9 ways you can repurpose ‘ugly’ produce

9 ways you can repurpose ‘ugly’ produce

Up to 40% of fresh produce harvested never gets to leave the farm because they are ‘too ugly’ to sell. This problem or more commonly known as food loss, constitutes to the amount of food wasted in Australia and is costing our economy $20B a year. One a larger scale, about 1B tonnes of food produced that is still good for human consumption is wasted each year globally, costing the global economy approximately US$940B a year!

It is projected that the world will have additional 2 billion plus people by 2050 and to meet the additional demand, crop production needs to increase between 60% to 100%.

Food waste currently occurs at every point along the supply and consumption chain; primary production, processing and manufacturing, food distribution, retail, hospitality and household.

The food and grocery industry have been made to believe that all fresh produce used for businesses or sold to consumers have to be perfect in terms of size, shape and colour. The biggest misconception about ugly produce is that they are almost towards the end of their shelf live, hence they are not fit for consumption and do not meet the industry’s expectations of what fresh produce are meant to be. No they are not. Too often, we as consumers and food operators forget that these aesthetically ugly fruits and vegetables were grown and harvested with the same amount of love, sweat and tender care as their perfect counterparts. So why are we continuously rejecting these fruits and vegetables and piling up on our landfill when they are over 795 million people in the world suffering from food insecurity? Did you also know that up to 16.5M tonnes of carbon dioxide is released from food waste each year?

In conjunction with Australia’s National Food Waste Strategy to halve waste by 2030, we have listed the following innovative solutions that you can implement to repurpose ugly produce today. Sometimes, all it takes is for us to step out of our comfort zone, be creative and think outside of the box. "It's about being less concerned with the original form of something and thinking of ways we can take it and introduce other rich flavours to it," says Ashley Christensen, a James Beard award-winning chef and cookbook author.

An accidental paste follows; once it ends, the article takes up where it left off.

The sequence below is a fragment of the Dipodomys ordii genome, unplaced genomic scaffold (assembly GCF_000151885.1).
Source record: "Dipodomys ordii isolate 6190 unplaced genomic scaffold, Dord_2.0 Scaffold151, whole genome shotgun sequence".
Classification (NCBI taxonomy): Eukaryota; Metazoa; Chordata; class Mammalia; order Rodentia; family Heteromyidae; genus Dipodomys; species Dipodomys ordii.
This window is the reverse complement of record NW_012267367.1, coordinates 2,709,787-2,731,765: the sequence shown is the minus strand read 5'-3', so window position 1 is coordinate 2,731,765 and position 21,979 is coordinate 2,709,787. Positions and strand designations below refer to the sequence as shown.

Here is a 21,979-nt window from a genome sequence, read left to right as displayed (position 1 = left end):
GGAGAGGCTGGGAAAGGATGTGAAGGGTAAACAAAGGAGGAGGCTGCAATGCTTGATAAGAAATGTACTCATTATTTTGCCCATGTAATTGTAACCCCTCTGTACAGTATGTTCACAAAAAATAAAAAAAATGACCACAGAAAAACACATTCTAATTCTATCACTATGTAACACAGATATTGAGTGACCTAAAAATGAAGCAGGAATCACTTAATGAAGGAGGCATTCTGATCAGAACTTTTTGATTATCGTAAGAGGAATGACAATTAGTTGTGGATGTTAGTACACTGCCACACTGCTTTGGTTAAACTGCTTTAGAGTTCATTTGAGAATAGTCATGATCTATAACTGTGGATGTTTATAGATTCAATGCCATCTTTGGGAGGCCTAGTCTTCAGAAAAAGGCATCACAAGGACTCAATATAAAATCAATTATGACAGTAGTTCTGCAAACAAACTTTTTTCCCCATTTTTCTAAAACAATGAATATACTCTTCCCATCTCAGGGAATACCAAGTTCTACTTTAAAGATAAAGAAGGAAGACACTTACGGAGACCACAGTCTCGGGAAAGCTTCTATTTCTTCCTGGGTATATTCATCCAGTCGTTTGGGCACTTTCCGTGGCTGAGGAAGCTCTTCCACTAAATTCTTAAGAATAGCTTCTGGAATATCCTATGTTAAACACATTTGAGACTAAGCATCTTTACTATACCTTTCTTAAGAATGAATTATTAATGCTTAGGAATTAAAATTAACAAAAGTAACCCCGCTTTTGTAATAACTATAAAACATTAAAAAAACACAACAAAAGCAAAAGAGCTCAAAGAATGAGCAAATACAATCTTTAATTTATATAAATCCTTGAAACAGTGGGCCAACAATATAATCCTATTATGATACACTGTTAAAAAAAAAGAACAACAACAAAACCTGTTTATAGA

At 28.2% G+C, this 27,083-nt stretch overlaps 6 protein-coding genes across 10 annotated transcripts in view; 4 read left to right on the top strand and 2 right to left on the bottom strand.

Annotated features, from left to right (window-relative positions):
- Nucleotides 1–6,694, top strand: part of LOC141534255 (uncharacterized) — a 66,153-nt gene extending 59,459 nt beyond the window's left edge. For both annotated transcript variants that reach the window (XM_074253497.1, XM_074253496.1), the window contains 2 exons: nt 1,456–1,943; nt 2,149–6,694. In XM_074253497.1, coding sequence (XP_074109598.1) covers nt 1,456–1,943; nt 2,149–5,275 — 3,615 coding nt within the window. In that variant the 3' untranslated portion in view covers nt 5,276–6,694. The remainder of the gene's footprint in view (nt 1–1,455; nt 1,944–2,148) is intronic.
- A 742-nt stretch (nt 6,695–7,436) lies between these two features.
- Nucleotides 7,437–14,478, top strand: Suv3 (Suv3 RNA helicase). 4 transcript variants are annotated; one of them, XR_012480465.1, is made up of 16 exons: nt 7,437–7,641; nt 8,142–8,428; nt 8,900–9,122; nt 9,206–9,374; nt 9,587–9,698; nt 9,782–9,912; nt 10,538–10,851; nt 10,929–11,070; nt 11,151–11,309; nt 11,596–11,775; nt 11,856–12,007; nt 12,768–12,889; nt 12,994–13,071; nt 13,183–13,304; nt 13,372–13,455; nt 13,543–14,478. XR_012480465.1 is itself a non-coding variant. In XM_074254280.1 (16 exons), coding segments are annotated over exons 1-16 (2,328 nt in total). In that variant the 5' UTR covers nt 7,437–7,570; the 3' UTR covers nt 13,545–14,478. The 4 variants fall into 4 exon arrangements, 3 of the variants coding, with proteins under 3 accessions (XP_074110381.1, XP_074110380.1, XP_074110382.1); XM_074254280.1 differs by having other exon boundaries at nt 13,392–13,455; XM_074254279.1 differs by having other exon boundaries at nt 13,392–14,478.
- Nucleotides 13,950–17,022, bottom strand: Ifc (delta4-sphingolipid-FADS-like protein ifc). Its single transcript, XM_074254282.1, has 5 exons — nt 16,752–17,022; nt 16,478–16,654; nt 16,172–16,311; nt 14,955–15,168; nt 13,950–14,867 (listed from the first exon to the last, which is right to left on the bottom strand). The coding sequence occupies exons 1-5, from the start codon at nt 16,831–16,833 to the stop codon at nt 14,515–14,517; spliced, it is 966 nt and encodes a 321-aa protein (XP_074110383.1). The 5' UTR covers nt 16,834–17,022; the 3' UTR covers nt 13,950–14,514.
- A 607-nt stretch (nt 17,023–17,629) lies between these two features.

1. Review your existing menu

Determine if you can swap the perfect produce to ugly produce and what new menu can you or your chef create using these imperfect produce? By doing so, you can reduce your fresh produce costs by up to 50% and help our local growers to at least cover their expenses for that harvest.

  1. Use blemished and odd-looking produce to make paste, sauces, jam, pickles, ice cream, soup, bread and the list goes on

You will be amazed at the taste of your creation as imperfect produce is equally nutritious and tasty, if not better than their perfect counterparts.

  1. Alternate your menus to incorporate produce that are in season

We are constantly working with our growers to promote surplus produce to ensure that they do not end up in the landfill. By opting to use seasonal or what is known as surplus produce, you can continue using perfectly looking produce for your menu items that requires food presentation at a significant cost reduction.

  1. Use the whole plant

Did you know that many parts of a fruit or vegetables that are discarded are in perfectly good condition? Instead of tossing them out, try to incorporate them in your cocktails, desserts, smoothies, yogurt or vegetable stocks.

  1. Pesto perfect

Pesto was traditionally made up of basil leaves and fresh herbs but some creative Chefs are incorporating carrot tops, broccoli leaves and fennel fronds into making this popular sauce.

  1. Chop it up into delicious tartare

Gerry Ludwig, Chef at Gordon Food Service states that Chefs are cubing, chopping and mincing ugly produce like capsicums, eggplant, tomatoes and presenting them much like a beef or lamb tartare.

  1. Smoking, barbequing, grilling or pickling

What about trying different cooking techniques using ugly produce and vegetable scraps to create your signature dish? One popular chef in Denver, Paul Reily of Beast + Bottle curated an appetiser board comprising of smoked and pickled produce and substituting meat and cheese with these vegetables and garlic confit.

  1. Toast toppings

You can consider using roasted blemished pumpkins, sliced beets, grilled eggplants, zucchini noodles, carrot swirls, bruised tomatoes or shaved artichokes as a toast toppings, great option as an appetiser.

  1. Hummus anyone?

What about transforming something that may look ugly aesthetically into colourful yet tasty hummus dips? Check out companies like ChicP that is doing an amazing job on eliminating waste.

Final thoughts

Food waste is a serious global epidemic that needs to be put to a stop. It is more important now than ever to start thinking about how you source, cook and eat your food.

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